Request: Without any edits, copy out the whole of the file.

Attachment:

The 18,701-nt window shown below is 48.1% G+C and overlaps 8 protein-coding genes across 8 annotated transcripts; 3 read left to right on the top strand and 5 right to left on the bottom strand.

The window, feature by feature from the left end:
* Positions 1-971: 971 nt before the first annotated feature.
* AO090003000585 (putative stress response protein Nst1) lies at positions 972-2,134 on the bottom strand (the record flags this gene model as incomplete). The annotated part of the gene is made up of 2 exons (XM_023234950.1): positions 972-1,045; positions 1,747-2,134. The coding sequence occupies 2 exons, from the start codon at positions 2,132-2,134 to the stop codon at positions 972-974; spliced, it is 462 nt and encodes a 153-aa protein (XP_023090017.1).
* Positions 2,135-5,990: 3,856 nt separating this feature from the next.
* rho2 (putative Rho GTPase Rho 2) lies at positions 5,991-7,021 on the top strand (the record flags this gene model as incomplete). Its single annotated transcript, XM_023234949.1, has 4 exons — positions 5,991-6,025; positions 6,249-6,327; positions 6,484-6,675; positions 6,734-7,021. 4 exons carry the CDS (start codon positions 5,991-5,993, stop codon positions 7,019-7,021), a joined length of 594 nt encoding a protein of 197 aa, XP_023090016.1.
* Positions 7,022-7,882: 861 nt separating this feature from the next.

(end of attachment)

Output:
The 18,701-nt window shown below is 48.1% G+C and overlaps 8 protein-coding genes across 8 annotated transcripts; 3 read left to right on the top strand and 5 right to left on the bottom strand.

The window, feature by feature from the left end:
* Positions 1-971: 971 nt before the first annotated feature.
* AO090003000585 (putative stress response protein Nst1) lies at positions 972-2,134 on the bottom strand (the record flags this gene model as incomplete). The annotated part of the gene is made up of 2 exons (XM_023234950.1): positions 972-1,045; positions 1,747-2,134. The coding sequence occupies 2 exons, from the start codon at positions 2,132-2,134 to the stop codon at positions 972-974; spliced, it is 462 nt and encodes a 153-aa protein (XP_023090017.1).
* Positions 2,135-5,990: 3,856 nt separating this feature from the next.
* rho2 (putative Rho GTPase Rho 2) lies at positions 5,991-7,021 on the top strand (the record flags this gene model as incomplete). Its single annotated transcript, XM_023234949.1, has 4 exons — positions 5,991-6,025; positions 6,249-6,327; positions 6,484-6,675; positions 6,734-7,021. 4 exons carry the CDS (start codon positions 5,991-5,993, stop codon positions 7,019-7,021), a joined length of 594 nt encoding a protein of 197 aa, XP_023090016.1.
* Positions 7,022-7,882: 861 nt separating this feature from the next.